Public attitudes towards food and need for transparency is driving demand for alternative and sustainable farm inputs at the growing and rearing level. For those seeking replacements to synthetic and chemical pesticides, they should look to Terramera. Based in Vancouver, they developed proprietary technology to replace use of synthetic pest control and crop protection chemicals. They reduce synthetic chemical and pesticide use by 80% and support increase of yields by 20%.11
Enterra, based in Langley, manufactures sustainable animal feed made from black soldier fly larvae. They use traceable, recycled food including fruits, vegetables and grains to feed the insects, displacing the need for additional land. According to sustainability think tank, Forum for the Future, meeting future feed demand would require approximately 280 million hectares of additional land by 2030 which is impossible to meet with existing protein crop sources.12 Enterra’s environmentally responsible approach reduces food waste volumes in landfill while delivering high quality nutrients to create high quality animal feed and pet food (which are $400 billion and $90 billion markets respectively). 13
Food loss and waste
Finally, food loss and waste has an economic and environmental cost and impact. According to a recent report from Value Chain International and Second Harvest, a staggering 58% of all the food produced in Canada is lost or wasted, amounting to 35.5 million tonnes.14 Vancouver company, FoodMesh is a business to business marketplace that matches surplus food to a verified network of businesses and charities. By diverting food waste from landfill, they are helping to prevent further methane emissions released into the atmosphere.
Global food waste and loss cost $940 billion a year, have a carbon footprint of 4.4 Gt CO2-equivalent, and a blue-water footprint of about 250 cubic km.15
Landscape of innovation funding
From our scan of the sector, it’s clear there is a business and sustainability case to improve current practices across the agri-food supply chain. Furthermore, both Federal and Provincial governments have grant programs to encourage investment and deployment of clean technology, tools and resources to reduce environmental impact in agriculture. See below:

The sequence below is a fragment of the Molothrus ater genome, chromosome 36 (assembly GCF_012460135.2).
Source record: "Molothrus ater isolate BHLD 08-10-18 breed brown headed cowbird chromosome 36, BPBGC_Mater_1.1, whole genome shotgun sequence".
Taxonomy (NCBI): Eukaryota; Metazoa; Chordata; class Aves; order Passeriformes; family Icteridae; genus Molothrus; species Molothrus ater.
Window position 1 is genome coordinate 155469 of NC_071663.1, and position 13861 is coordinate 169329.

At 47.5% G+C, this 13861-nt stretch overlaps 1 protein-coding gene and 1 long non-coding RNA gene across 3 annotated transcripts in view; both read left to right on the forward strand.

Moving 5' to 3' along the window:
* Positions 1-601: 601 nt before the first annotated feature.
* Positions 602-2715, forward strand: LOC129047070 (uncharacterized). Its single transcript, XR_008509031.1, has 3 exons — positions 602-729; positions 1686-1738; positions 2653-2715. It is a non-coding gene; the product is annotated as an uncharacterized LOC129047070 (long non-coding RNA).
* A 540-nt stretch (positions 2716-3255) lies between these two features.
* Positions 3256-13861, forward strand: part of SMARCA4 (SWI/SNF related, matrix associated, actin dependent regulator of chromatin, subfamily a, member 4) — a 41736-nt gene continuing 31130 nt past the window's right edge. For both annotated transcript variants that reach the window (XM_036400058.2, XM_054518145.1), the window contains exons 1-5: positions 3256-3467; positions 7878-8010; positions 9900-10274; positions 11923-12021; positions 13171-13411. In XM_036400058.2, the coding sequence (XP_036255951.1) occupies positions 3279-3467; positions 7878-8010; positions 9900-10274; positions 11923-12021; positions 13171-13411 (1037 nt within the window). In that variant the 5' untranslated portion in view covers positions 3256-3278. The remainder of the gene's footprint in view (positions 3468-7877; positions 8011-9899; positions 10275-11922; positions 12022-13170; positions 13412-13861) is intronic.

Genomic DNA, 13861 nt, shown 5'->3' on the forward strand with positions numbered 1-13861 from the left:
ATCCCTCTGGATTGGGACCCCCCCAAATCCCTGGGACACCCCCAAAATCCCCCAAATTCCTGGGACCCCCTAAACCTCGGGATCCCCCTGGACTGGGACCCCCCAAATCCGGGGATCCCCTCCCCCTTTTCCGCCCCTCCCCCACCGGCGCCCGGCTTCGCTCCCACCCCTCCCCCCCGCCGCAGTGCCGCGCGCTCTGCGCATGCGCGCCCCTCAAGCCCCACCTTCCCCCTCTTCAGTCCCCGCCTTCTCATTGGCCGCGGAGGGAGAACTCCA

- The Canadian Agricultural Partnership, launched in April 2018, is a five-year, $3 billion investment by federal, provincial and territorial governments to strengthen the agriculture and agri-food sector. Under this:
- The Agri-Innovate program provides repayable contributions for projects that aim to accelerate the demonstration, commercialization and/or adoption of innovative products, technologies, processes or services that increase agri-sector competitiveness and sustainability.16
- The Canada BC Agriculture Program allows industry, academia, value-added food processors, retailers and others to access funding for projects involving late-stage research; pilots and demonstrations; as well as the commercialization and adoption of innovative products, technologies and practices for agriculture, food or agri-products sector.17
- The Agricultural Clean Technology Program is a $25-million, three-year investment (2018 – 2021) to support the research, development and adoption of clean technologies through investments in, and promotion of precision agriculture and agri-based bioproducts. Provinces and Territories are eligible to apply for federal funding through this program and are encouraged to work with industry on projects that focus on precision agriculture and/or bioproducts.18
- The BC Agriculture & Food Climate Action Initiative develops tools and resources to enhance the ability of the BC agriculture sector to adapt to climate change.19